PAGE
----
Jason Hewlett’s experience explains a good deal about why others may not be giving you or your message the attention it deserves. Here’s part of his blog entry from June 30, 2014, just before he left for Iraq and Afghanistan to entertain the military troops there:
And thus I set on my path to be the NEXT in line
And I waited.
And I waited.
And I waited….
I sat in the back, wondering when my turn would come, year after year.
Just like so many that could be on that MAIN STAGE I was ready for my moment.
And it never came.
In 2009 I had a wonderful opportunity when Bruce Turkel, a speaker from Miami, FL, heard me warming up with my Michael Jackson impression during a sound check in Midway, UT. After thinking it was MJ, and then realizing the words were different, he approached me and said, “You’re a freak show, how can you sing like Michael Jackson?” I just shrugged and said, “You have talents I don’t have, and I have talents you don’t want.”
We became fast friends and Bruce recommended me for the NSA National Convention in New York City. Eric Chester, the event planner, accepting Bruce’s suggestion, gave me 10 minutes on stage with my biggest costumes, rock n’ roll energy, craziness and over-the-top impressions, prior to Tim Ferris, author of “The 4-Hour Work Week” and keynote speaker, Stephen Forbes…. Unfortunately, smashed between these more important people, … the performance was lost in the archives of “who the heck was that singer they found on Broadway doing all of those voices? He was awesome! Oh hey, that’s Tim Ferris on stage….”
And after that I pretty much figured I was never going to get on the MAIN STAGE at NSA. My chance was blown. Even though I did my best, that was it.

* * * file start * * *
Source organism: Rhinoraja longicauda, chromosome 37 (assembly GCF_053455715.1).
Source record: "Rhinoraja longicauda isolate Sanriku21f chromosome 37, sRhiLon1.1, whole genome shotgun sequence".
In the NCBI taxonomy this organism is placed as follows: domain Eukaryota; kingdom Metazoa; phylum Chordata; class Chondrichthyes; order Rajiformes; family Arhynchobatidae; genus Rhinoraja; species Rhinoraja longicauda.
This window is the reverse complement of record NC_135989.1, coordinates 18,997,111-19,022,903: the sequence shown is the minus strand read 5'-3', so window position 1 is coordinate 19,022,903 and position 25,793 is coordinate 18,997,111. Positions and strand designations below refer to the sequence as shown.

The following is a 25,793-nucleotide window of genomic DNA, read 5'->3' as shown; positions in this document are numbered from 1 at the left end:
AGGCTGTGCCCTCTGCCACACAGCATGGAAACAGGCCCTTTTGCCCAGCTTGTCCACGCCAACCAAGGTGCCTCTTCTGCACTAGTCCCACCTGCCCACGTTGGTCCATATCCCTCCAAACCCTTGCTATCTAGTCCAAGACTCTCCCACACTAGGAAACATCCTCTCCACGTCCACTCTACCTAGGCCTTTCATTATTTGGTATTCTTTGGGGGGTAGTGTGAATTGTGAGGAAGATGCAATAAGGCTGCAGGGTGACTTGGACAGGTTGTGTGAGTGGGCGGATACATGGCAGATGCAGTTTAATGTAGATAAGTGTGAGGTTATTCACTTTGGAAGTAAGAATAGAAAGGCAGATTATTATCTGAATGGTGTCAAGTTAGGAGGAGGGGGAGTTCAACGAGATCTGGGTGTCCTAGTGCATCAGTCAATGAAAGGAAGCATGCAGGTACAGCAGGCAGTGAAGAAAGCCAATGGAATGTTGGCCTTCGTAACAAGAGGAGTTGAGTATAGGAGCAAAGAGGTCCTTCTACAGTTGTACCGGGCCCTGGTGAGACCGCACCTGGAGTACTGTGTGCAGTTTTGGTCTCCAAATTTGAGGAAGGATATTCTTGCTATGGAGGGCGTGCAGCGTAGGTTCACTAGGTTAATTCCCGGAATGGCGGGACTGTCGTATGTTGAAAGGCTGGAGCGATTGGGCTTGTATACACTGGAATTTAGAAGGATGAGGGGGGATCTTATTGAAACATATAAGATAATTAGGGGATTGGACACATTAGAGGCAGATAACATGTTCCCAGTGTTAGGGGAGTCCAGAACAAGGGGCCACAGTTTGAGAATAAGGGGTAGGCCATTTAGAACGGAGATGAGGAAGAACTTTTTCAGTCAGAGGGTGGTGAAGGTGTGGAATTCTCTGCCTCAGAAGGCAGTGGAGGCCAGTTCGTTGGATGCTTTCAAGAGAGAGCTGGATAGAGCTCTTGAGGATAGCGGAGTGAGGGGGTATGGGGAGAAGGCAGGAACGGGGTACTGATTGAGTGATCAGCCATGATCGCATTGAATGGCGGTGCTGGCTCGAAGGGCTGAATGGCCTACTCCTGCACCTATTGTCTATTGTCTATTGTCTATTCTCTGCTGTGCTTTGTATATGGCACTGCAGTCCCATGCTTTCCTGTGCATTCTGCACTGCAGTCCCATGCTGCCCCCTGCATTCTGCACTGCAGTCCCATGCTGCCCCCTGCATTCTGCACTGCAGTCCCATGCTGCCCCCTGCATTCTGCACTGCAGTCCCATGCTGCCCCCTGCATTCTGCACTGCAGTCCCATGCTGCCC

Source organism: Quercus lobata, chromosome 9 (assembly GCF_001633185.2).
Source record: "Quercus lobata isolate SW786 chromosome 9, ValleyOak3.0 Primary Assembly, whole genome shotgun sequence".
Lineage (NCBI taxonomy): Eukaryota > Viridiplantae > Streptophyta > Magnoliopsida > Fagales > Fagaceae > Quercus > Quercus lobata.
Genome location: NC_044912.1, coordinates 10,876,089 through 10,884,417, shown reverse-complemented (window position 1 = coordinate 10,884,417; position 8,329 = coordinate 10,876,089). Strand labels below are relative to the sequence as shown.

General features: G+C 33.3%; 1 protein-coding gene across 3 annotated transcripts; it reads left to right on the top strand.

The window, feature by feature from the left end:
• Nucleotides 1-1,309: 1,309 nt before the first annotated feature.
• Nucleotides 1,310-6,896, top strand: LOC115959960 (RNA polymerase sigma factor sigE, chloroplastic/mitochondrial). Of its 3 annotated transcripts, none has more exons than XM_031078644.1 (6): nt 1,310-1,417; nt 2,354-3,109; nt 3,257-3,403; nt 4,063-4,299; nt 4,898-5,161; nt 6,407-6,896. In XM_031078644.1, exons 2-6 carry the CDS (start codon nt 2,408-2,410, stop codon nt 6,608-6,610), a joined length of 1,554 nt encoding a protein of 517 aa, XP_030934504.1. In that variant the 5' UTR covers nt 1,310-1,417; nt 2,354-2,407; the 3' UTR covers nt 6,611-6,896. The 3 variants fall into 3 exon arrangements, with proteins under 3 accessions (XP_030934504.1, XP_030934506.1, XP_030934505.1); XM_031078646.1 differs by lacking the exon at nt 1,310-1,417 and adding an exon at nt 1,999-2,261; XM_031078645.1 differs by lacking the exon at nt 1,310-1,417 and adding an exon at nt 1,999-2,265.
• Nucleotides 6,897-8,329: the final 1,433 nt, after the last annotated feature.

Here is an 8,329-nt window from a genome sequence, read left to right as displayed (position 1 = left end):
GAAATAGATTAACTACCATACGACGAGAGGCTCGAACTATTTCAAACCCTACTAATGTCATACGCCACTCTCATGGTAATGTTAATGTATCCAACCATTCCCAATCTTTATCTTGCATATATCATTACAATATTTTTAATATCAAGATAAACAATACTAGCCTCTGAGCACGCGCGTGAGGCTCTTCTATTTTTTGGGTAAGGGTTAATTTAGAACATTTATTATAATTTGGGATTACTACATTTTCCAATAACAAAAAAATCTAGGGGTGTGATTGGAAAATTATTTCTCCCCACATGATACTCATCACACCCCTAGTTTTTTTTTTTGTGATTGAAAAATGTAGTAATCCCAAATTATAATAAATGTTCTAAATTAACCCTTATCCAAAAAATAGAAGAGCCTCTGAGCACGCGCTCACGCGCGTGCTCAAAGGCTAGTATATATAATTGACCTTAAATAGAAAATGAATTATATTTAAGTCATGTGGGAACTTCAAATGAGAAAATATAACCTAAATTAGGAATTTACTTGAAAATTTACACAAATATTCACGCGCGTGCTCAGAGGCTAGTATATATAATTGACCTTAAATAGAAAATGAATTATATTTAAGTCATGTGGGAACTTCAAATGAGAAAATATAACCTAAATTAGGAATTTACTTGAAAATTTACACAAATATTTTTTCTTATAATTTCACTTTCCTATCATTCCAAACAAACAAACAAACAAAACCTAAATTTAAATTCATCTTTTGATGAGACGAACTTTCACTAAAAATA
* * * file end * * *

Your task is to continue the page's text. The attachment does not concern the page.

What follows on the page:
Seriously, I was bummed.
I’m embarrassed to admit I even hired people to be ready to man the phones for all of the calls we were expecting….
ZERO came in.
Well, I’m thrilled to tell you that Jason Hewlett’s story has a happy ending. He has been rediscovered—on the MAIN STAGE of the National Speakers Association, June 30—with the longest standing ovation and most enthusiastic response I’ve seen in my 24 years of attending that conference. He’s a phenomenal impressionist, singer, and entertainer, who can do just about any voice and character in pop culture—both male and female.
So why was such a remarkable talent being ignored by the group for which he so longed to perform?
Noise. Sheer noise. Jason himself diagnosed the situation correctly: Squashed between Steve Forbes and Tim Ferris in a no-name slot, the audience had only so much mindshare to devote to him.
The lesson here: The world is jam packed with remarkably talented people, great products, and first-class service––all vying for the same attention and time. Unless you make room for your message, no matter how meaningful, it may be and often is overlooked.
One of the most fundamental lessons of communication remains to create an open channel and an attentive community. Rock on, Jason! You have those raving fans now. It’s for the rest of us, our organizations, and our leaders to create our own channels and our own communities—and then offer something worth hearing.